On Friday (9th Nov) the West Midlands Combined Authority (WMCA) Board will meet, and sign off on the plan on how to spend the £250 million from the Transforming Cities Fund (TCF) that the West Midlands was awarded in spring 2018. The Secretary of State's letter to Andy Street, the West Midlands' mayor, said that this fund was intended to focus on "improving public and sustainable transport, helping to reduce congestion and improve air quality". Last year, when the fund was announced, we called for the West Midlands Combined Authority to dedicate at least 10% - £25 million - of that money to cycling. We were both blindly optimistic, and also woefully unambitious with our ask: On Friday, the WMCA Board will agree to spend just £6 million on cycling (over 4 years), while in Greater Manchester, Andy Burnham has allocated £160 million from their TCF money to cycling.
The agenda for Friday's meeting can be found here: WMCA Board 9th November Agenda (Page 110 has the spending figures).
For some comparison, £207 million is being spent on the tram from Brierley Hill to Wednesbury, £10 million on a new bus station for Dudley, £7.4 million on Birchley Island in Sandwell, £5.8 million on the B4106 Spon End in Coventry and £5 million on the public realm in the centre of Birmingham. It is not specified where the £6 million for cycling will be spent, but with about 5.7 million people living in the West Midlands, that is 25p for each of us over the 4 years of this funding programme. With only another £9.75 per person per year (or about £55 million per year) WMCA could reach the minimum spend of £10 per person that their Cycling Charter recommends. Note that 25p is the average yearly spend per person that the West Midlands has had in the past, according to the Cycling Charter.
Of course, investing in public transport is a good thing, and the tram is more energy efficient to run than buses (although the embedded energy in the tram tracks is perhaps greater). But is investing £207 million in a tram line, and £6 million in cycling a good way to spend money? Perhaps not. Agenda item 11, WMCA's "Strategic Vision for Bus" puts forward the argument for spending money on buses rather than trams. Inside, we find out that buses were 81% of all public transport use in 2016/17, while rail was 17% and the Metro was only 2%. Notably, buses have a modal share of 8% of all journeys, while cycles have 1%, and rail and metro combined have 1% too. That's right - more people in the West Midlands cycle than ride the Metro (On the map of main public transport mode below, the Metro is not even put on the map, as its level of use is so low). In fact, looking at the ratio of rail to Metro use, we can see that there are about 900% more people cycling than taking the Metro, yet cycling will only receive 3% of the money that will be spent on Metro from the Transforming Cities Fund.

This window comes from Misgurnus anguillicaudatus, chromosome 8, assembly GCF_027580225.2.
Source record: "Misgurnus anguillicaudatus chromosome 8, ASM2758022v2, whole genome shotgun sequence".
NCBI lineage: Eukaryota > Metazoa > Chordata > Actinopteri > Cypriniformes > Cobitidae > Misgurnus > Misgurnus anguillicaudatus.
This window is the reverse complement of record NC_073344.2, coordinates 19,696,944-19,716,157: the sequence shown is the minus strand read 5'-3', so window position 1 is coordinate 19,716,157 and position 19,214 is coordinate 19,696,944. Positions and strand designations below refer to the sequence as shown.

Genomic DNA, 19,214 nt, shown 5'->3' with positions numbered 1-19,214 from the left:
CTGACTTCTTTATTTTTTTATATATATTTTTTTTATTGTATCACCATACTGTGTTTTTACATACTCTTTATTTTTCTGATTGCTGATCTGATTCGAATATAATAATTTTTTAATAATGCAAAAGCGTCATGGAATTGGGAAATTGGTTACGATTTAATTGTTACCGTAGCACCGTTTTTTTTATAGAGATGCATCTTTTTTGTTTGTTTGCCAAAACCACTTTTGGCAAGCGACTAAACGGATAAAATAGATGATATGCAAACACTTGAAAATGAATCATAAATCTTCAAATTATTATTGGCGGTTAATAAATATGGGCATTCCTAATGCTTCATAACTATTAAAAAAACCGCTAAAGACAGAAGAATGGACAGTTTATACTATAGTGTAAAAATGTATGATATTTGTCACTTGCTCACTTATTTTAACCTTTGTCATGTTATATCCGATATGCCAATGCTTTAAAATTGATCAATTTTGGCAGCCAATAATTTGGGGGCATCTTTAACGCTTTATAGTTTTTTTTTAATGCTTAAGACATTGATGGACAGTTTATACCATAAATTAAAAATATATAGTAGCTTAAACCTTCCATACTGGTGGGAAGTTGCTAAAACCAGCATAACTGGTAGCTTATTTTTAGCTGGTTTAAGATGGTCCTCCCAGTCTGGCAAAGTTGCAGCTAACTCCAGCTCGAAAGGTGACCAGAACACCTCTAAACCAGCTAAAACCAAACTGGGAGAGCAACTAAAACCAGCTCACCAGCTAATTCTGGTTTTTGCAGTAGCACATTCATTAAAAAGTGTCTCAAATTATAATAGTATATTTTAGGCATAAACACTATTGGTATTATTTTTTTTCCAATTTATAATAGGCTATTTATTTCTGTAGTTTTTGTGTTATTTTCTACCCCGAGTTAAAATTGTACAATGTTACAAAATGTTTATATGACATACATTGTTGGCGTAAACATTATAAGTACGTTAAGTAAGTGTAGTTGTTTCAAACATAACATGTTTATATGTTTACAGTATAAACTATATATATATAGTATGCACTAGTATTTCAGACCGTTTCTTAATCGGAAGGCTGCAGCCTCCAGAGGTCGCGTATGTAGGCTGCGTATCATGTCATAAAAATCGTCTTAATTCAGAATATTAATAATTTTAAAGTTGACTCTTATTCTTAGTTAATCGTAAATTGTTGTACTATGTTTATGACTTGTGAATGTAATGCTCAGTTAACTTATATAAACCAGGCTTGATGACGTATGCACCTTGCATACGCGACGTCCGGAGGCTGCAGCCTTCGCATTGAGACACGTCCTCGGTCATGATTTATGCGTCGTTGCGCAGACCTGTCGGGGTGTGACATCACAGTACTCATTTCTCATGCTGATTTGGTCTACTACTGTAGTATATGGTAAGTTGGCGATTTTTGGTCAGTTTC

The WMCA Congestion Management Plan says that one of the things you can do personally to help reduce congestion is leave your car at home. Public transport might be a good choice, and also for shorter trips, "walking or cycling could be the fastest route to your destination." Of course, 41% of all car journeys are under 2 miles, so if cycling replaced only half of those very short journeys, the modal share for cycling would be about 14% of all journeys - or more than bus, rail and metro combined. Spending that £207 million on a combination of Low Traffic Neighbourhoods and strategic main road cycle routes, would result in a far bigger reduction of congestion than the tram line from Brierley Hill to Wednesbury. When will the West Midlands start properly funding cycling projects? The Bike Life 2017 report found that 70%+ of the British population (not just people who cycle) want to see more money spending on cycling, but it seems that the WMCA Board hasn't heard that message yet.